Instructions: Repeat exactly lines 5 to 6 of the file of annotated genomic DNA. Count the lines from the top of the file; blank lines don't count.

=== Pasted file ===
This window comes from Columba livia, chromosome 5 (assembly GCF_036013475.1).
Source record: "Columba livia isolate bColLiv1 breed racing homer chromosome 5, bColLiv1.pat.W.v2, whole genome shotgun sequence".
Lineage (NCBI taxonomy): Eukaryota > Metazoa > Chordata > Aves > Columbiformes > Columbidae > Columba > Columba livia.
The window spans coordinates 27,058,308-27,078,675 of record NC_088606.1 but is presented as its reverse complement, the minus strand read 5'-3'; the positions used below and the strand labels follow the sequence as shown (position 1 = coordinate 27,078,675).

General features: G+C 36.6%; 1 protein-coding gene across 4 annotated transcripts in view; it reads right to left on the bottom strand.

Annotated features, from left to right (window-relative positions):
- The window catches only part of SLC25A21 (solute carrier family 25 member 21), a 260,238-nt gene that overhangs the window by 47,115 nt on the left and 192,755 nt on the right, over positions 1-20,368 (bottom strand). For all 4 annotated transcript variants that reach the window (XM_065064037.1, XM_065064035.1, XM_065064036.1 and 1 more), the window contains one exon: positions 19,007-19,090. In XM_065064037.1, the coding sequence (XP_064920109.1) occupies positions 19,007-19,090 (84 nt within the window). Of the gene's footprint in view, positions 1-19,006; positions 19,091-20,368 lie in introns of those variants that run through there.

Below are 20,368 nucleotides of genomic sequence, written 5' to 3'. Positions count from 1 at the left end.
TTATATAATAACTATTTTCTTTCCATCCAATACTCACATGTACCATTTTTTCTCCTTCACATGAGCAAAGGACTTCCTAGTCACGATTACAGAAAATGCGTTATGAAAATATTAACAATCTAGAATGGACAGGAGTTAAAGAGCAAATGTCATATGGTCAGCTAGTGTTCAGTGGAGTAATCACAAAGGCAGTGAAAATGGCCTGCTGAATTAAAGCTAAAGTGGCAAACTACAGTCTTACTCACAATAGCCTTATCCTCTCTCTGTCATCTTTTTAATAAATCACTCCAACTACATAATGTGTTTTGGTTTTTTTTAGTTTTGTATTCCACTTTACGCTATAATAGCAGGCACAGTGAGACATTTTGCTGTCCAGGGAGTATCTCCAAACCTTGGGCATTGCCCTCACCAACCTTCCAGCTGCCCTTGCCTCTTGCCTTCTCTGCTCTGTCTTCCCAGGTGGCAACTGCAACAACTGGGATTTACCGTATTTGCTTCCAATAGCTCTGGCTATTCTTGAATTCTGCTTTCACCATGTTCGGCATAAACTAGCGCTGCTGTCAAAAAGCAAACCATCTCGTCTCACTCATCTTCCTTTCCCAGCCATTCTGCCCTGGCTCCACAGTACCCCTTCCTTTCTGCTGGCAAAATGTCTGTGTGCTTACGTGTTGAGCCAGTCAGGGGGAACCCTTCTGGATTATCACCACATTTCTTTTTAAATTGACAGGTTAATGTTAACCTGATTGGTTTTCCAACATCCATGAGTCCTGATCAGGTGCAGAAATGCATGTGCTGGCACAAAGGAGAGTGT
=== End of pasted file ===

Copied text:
General features: G+C 36.6%; 1 protein-coding gene across 4 annotated transcripts in view; it reads right to left on the bottom strand.

Annotated features, from left to right (window-relative positions):